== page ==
rootpw {SSHA}ZKKuqbEKJfKSXhUbHG3fG8MDn9j1v4QN

With the “-h 'scheme'” option you can use different hash schemes (such as '{MD5}').  While the “-s” option allows this command to be scripted, it is not secure to have your password on the command line (ps listing, .history file).  Leave this out and the program will run interactively, prompting you for the password.

2. Check ownership and permissions.  The group and user that slapd runs as is supplied on the command line when starting this tool, not (as one would expect) in the configuration file.  On Red Hat like systems options for servers are stored in files named for the service, under /etc/sysconfig.  On Fedora the default is user and group ldap/ldap.  Oddly OpenLDAP switches to this user/group before attempting to read its configuration file.  The bottom line is all files in /etc/openldap/* must be set to mode 0600 for security, with owner/group of ldap/ldap (including for the directory itself), or the server will mysteriously fail to run:
  chown -R ldap.ldap /etc/openldap
  chmod 600 /etc/openldap/*
  chmod 700 /etc/openldap  # 755 ok for low-security

This setup will cause problems on reboot.  Newly created DB files may have the wrong owner.  Also, Berkeley DB wants a DB_CONFIG file (even if empty) or you get a warning.  So:

cd /var/lib/ldap
touch example.com-data/DB_CONFIG
chown -R ldap.ldap . # Do this after running once.

3.     Start slapd.  Check for any error messages in the log files that would indicate a mis-configuration.  Check that the LDAP server is listening on the correct port.  If all seems to be okay, test out the server using a search:

ldapsearch -x -b '' -s base '(objectclass=*)' \

(Don’t forget the quotes.)  This should return the following:

namingContexts: dc=example,dc=com

4.     Add some records to the database.  The OpenLDAP command line tool uses the standard “LDIF” file format to contain data.  You create this file using vi (in real life an application creates the data to add in the correct format, or you can use a special GUI tool).  (See the ldif man page.)  A sample LDIF file (see LFIF-data.txt resource) might look like this:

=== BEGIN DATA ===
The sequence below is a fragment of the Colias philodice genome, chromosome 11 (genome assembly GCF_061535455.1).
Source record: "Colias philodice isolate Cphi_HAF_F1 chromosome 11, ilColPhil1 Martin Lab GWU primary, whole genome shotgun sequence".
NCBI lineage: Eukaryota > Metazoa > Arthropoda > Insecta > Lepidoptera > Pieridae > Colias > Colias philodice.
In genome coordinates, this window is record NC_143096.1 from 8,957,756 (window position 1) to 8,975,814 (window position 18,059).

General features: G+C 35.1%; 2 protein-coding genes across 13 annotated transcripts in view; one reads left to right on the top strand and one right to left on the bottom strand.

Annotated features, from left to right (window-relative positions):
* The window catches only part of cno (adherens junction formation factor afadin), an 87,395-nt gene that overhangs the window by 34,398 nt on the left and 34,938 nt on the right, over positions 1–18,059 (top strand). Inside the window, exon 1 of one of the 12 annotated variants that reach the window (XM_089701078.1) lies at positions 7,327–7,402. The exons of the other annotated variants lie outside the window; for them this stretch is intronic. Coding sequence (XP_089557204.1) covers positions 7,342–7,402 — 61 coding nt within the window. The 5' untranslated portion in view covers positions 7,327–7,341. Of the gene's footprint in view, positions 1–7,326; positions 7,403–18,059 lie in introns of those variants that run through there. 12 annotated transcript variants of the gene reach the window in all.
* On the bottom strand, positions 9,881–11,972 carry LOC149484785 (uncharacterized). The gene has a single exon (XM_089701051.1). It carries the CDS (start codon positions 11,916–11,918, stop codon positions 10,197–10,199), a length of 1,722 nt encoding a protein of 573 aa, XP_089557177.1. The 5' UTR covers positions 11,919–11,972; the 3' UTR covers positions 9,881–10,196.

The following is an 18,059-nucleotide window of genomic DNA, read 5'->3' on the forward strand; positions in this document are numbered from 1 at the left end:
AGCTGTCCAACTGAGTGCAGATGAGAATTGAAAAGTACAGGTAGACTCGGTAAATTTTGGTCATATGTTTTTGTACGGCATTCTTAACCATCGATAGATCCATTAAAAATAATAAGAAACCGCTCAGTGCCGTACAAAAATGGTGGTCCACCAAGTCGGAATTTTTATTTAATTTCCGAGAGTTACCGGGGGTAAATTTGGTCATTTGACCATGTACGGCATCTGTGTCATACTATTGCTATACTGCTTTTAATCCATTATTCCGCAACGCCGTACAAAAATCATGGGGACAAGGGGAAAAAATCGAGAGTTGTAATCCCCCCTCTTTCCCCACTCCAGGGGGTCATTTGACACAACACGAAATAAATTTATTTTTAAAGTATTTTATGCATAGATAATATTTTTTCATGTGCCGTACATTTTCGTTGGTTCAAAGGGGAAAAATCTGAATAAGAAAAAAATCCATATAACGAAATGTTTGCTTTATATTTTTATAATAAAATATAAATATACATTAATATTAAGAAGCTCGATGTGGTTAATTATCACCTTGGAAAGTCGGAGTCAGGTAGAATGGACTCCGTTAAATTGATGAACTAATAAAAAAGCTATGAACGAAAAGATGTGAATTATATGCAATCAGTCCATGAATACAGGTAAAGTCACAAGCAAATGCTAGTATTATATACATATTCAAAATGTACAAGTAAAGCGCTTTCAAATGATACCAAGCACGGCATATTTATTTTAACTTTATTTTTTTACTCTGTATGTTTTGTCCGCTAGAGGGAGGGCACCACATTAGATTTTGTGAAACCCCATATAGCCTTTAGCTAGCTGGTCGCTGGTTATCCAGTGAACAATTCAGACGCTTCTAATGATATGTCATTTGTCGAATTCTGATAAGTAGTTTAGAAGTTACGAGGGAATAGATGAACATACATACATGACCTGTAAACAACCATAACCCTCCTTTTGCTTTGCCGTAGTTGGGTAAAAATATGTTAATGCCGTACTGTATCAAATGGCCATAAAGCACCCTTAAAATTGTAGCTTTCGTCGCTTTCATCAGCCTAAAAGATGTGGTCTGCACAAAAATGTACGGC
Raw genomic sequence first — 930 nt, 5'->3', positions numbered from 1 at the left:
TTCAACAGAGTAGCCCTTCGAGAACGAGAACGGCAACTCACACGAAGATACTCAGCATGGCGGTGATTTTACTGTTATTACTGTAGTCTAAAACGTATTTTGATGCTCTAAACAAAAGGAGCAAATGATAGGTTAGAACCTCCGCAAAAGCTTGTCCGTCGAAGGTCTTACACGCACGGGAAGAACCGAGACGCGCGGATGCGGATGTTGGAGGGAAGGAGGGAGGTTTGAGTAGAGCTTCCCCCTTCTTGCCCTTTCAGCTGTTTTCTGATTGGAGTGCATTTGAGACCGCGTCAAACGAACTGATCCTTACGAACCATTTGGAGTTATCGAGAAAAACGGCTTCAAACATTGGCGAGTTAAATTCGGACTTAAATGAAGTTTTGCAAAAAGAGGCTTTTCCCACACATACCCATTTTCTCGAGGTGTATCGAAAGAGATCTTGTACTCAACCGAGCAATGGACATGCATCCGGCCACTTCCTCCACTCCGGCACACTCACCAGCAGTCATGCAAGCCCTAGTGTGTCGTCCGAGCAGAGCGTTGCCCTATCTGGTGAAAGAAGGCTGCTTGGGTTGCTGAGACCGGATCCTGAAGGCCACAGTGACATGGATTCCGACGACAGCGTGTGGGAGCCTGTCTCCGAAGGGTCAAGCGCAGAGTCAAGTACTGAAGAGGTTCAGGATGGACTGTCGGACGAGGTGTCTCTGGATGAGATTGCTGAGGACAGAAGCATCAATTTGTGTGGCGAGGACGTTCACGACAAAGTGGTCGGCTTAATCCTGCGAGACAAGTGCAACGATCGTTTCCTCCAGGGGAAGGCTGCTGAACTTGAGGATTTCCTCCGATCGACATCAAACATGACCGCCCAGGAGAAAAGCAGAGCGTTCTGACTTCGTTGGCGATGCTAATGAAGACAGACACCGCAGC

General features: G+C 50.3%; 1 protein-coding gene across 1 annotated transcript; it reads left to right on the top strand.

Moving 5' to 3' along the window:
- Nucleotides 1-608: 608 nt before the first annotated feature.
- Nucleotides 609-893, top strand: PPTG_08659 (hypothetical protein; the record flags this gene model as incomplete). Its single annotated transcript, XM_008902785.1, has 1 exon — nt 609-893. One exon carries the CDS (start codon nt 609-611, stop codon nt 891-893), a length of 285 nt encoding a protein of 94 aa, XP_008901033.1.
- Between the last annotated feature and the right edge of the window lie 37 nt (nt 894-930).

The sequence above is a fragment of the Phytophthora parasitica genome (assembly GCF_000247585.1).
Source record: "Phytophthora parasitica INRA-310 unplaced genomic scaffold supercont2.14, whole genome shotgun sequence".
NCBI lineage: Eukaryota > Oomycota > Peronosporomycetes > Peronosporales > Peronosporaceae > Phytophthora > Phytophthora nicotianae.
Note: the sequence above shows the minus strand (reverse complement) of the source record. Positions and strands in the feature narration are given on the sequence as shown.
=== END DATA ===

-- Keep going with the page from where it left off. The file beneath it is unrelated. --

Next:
dn: dc=example,dc=com
objectclass: dcObject
objectclass: organization
o: Example Company
dc: example
dn: cn=Manager,dc=example,dc=com
objectclass: organizationalRole
cn: Manager

You can have multiple records defined in one LDIF file, each starting with the “dn:” line (and separated with a blank line?).  The LDIF file entries show data to add, data to change, or data to delete from the LDAP database, depending on the command line tool used.

OpenLDAP supports an extended format documented in the slapd.replog(5) man page.  This permits extra entries such as the “changeType:” pseudo-attribute, which allows a single data file to contain additions, modifications, and deletions.  This is useful when you need to synchronize a replica from the change log of the master LDAP server.

If you don’t say what to do with a “changeType:” line, the default is to add the data if using the ldapadd tool, and to modify it if using ldapmodify tool (which is a hard link to the same program).  There is also an ldapdelete command to delete matching data.

Next add your data using the ldapadd command.  Then repeat the ldapsearch command to see if the new record is found:

ldapadd -x -D "cn=Manager,dc=example,dc=com" -W \
   -f example.ldif
ldapsearch -x [-LLL] -b 'dc=example,dc=com'

OpenLDAP tools can use default options to simplify the use of the command line tools, for example the default base DN to use.  These options go in /etc/openldap/ldap.conf file.  Do not confuse this file with /etc/ldap.conf, which is not part of OpenLDAP at all, but the nss_ldap package (i.e., used to configure pam_ldap).

Additional considerations

An LDAP server used for vital services (such as login) must be secure and reliable as possible.  Frequent backups of the data are desirable.  However, if the LDAP server fails for any reason (or the back-end data store), nobody could log into the network.  Accordingly you should deploy an LDAP server with similar considerations as a DNS server.  In this case this means you should replicate the LDAP server.

A replica is a second server that serves the same data.  This second server get the current data from the primary server.  Unlike a slave DNS server, which periodically polls the master to check for updates, OpenLDAP runs a program on the master LDAP server, watching for changes and pushing the update to the replicas.  For OpenLDAP the stand-alone server that does this is called syncrepl.  If deploying a replica, you must make sure your firewall allows syncrepl to transfer the data work.